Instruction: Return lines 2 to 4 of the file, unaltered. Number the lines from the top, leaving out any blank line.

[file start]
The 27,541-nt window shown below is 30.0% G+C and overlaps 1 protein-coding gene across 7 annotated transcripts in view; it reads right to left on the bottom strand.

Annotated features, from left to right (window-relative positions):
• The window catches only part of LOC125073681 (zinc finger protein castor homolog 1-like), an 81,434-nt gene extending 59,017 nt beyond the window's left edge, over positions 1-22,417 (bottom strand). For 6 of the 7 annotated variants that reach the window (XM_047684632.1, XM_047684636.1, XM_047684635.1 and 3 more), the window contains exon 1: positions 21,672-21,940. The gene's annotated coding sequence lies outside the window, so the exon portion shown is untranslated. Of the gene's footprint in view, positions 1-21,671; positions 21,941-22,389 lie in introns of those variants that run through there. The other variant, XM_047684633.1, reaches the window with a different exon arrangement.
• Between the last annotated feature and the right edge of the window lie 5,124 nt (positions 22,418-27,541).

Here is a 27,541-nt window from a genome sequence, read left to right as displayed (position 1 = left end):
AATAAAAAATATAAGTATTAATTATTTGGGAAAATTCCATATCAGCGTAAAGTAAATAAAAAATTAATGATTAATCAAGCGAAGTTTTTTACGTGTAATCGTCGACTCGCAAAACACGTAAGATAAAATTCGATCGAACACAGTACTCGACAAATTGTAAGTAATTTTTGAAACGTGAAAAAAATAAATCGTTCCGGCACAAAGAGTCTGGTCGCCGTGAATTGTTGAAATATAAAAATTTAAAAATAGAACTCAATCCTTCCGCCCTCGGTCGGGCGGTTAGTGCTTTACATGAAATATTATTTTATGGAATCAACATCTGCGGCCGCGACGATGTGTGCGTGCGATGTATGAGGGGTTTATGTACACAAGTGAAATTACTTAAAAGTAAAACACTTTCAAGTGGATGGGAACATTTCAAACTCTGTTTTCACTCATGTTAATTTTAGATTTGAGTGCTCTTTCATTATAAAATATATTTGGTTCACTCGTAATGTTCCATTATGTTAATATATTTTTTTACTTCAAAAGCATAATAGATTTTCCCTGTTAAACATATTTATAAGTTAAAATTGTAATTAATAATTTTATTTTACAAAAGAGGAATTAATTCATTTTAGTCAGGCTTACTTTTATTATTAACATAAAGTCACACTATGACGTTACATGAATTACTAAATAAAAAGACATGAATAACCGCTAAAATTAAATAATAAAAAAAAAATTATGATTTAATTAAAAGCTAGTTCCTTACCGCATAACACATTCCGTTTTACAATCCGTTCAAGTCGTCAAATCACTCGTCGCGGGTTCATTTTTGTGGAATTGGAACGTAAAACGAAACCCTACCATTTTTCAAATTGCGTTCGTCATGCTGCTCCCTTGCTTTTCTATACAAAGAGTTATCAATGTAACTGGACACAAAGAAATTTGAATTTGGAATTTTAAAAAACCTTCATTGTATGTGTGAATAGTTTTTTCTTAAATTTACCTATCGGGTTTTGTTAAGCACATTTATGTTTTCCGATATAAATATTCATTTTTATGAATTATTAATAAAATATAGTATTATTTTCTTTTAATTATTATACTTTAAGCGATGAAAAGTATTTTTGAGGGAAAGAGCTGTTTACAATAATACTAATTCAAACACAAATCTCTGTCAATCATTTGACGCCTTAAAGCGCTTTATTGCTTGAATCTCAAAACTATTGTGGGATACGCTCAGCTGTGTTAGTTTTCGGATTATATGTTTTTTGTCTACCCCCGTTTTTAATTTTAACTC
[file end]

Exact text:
Annotated features, from left to right (window-relative positions):
• The window catches only part of LOC125073681 (zinc finger protein castor homolog 1-like), an 81,434-nt gene extending 59,017 nt beyond the window's left edge, over positions 1-22,417 (bottom strand). For 6 of the 7 annotated variants that reach the window (XM_047684632.1, XM_047684636.1, XM_047684635.1 and 3 more), the window contains exon 1: positions 21,672-21,940. The gene's annotated coding sequence lies outside the window, so the exon portion shown is untranslated. Of the gene's footprint in view, positions 1-21,671; positions 21,941-22,389 lie in introns of those variants that run through there. The other variant, XM_047684633.1, reaches the window with a different exon arrangement.
• Between the last annotated feature and the right edge of the window lie 5,124 nt (positions 22,418-27,541).